OK, so what's "wrong" with RSJ? The answer is, "Not a lot, but the are a few imperfections." It does still require a well-equipped system for best results and only SCSI CD recorders are supported at this time. In the case of my Yamaha CDR400c, I had a terrible time getting it to work properly at first. A call to RSJ for technical support determined that I had a very old version of firmware causing the problem. A visit to Yamaha's Web site produced an updated version (the latest is 1.0i for those who are interested) which I installed, and the problems have since gone away. My thanks to Christian Mueller at RSJ for his assistance. His name also appears as the author of the product documentation.

Speaking of documentation, RSJ is currently at version 2.52, but the manual that comes with the product still refers to version 1.6. While this isn't a really big deal because the software is so easy to use, an update would certainly improve things. Most of the changes between 1.6 and 2.52 are added functionality that makes day-to-day life with RSJ easier. The manual is also refreshingly short. Getting files copied to a CD shouldn't require you to read another "War and Peace"-sized user's guide. Other than that, the German heritage of this product comes through in the English version in some of the status messages the software produces. The most obvious of these is in the status window of the CD Writer Control object where the phrase "CD ist modified" appears as part of the overall message once you have attached and formatted a CD. This is just a typographical error and has no effect on the performance of the product.

Finally, the answer to the burning questions: Will RSJ be around on OS/2 for the long-term and will it continue to be enhanced? Yes!!! In fact, while there is a Windows 95 version of RSJ with an NT version on the books for the future, primary development of the product continues to be on OS/2. This means that the OS/2 version of RSJ will always be at the same level as its Windows counterparts. RSJ has committed to keeping up the OS/2 version and even makes a point of saying so on its web site. A 30-day trial version is available for download from there if you're interested in giving it a try. You can also buy a copy direct from RSJ over the Internet. You might notice that the Windows 95 version is less than half the price of the OS/2 version -- This has caused a few complaints, but I hear the OS/2 version is inherently better just because of the underlying environment you get to work in... Seriously, at twice the price, the OS/2 version is still far superior to every CD recording software package I've seen on any platform, so dig deep, support RSJ on OS/2 and buy this product. I did and have absolutely no regrets!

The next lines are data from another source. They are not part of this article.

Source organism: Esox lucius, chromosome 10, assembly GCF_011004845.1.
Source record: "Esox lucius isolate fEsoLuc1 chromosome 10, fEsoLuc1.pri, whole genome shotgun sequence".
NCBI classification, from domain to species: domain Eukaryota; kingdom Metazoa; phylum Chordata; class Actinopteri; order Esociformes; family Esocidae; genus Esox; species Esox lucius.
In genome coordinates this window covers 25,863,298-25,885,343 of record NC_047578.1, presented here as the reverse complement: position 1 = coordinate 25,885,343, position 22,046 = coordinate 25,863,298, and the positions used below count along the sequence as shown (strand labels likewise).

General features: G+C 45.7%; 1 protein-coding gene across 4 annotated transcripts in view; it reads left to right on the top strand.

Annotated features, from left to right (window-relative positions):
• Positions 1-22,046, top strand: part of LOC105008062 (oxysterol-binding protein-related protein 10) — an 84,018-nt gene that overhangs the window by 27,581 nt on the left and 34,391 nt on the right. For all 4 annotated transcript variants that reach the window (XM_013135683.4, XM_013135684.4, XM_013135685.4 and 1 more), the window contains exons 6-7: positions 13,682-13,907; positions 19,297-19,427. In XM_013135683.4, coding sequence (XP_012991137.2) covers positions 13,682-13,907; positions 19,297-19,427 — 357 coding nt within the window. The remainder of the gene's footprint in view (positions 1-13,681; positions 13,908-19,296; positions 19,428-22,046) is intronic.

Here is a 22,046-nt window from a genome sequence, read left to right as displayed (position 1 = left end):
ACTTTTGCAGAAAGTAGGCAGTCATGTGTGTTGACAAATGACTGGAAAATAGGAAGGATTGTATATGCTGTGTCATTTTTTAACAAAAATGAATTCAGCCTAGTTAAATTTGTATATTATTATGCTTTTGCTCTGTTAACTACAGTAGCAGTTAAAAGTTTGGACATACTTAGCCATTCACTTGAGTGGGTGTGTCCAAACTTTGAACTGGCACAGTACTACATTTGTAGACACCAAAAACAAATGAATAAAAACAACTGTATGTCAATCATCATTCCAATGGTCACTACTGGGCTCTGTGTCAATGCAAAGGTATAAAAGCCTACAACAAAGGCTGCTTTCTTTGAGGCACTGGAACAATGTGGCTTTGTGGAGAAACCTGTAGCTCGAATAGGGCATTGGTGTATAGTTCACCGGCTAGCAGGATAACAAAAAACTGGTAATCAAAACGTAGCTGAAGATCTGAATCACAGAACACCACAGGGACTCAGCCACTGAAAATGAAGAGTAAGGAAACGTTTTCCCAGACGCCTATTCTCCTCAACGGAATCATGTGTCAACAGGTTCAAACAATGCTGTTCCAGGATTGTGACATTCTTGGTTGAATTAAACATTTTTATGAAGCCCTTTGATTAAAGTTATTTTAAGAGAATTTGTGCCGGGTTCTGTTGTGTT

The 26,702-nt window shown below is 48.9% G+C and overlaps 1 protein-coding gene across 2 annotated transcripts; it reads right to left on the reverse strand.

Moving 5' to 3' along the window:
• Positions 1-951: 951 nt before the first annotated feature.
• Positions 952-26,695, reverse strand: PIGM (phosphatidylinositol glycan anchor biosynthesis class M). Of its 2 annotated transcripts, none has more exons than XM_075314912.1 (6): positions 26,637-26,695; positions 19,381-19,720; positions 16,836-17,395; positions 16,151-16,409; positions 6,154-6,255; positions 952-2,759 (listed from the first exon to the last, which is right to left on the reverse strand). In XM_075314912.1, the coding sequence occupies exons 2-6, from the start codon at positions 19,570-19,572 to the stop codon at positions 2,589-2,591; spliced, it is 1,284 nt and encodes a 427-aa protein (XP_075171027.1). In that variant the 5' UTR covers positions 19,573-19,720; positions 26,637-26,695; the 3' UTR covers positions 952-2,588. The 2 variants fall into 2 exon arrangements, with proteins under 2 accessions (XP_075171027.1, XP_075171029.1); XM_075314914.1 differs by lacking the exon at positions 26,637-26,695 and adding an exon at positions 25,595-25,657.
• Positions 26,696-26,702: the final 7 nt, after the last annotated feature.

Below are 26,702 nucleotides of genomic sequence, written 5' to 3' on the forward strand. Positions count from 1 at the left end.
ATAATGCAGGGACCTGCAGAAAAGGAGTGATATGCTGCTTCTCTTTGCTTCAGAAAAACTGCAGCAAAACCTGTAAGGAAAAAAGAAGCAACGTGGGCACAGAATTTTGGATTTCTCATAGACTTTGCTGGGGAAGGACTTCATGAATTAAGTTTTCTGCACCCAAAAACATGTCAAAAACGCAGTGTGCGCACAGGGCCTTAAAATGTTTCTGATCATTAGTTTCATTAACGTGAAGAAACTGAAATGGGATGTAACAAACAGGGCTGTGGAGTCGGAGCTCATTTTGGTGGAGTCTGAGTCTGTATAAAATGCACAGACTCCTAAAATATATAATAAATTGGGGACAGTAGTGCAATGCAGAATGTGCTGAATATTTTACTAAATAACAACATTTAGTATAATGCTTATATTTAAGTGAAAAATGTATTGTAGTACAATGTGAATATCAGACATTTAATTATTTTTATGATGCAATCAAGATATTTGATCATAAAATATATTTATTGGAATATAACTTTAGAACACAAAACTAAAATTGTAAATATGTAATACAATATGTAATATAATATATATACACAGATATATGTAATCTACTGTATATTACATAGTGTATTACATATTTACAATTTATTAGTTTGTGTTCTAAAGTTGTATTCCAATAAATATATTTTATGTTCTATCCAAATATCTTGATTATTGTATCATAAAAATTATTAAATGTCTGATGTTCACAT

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RSJ CD-Writer v2.52

by RSJ Software
download the demo from RSJ Software
MSRP: Approx. US$248 (electronic); Approx US$333 (regular)

Chris Williams has been actively involved with OS/2 systems for the past six years. A former IBM employee, OS/2 Ambassador, and long time member of Team OS/2, he is currently a PC and network specialist for Perot Systems Corporation.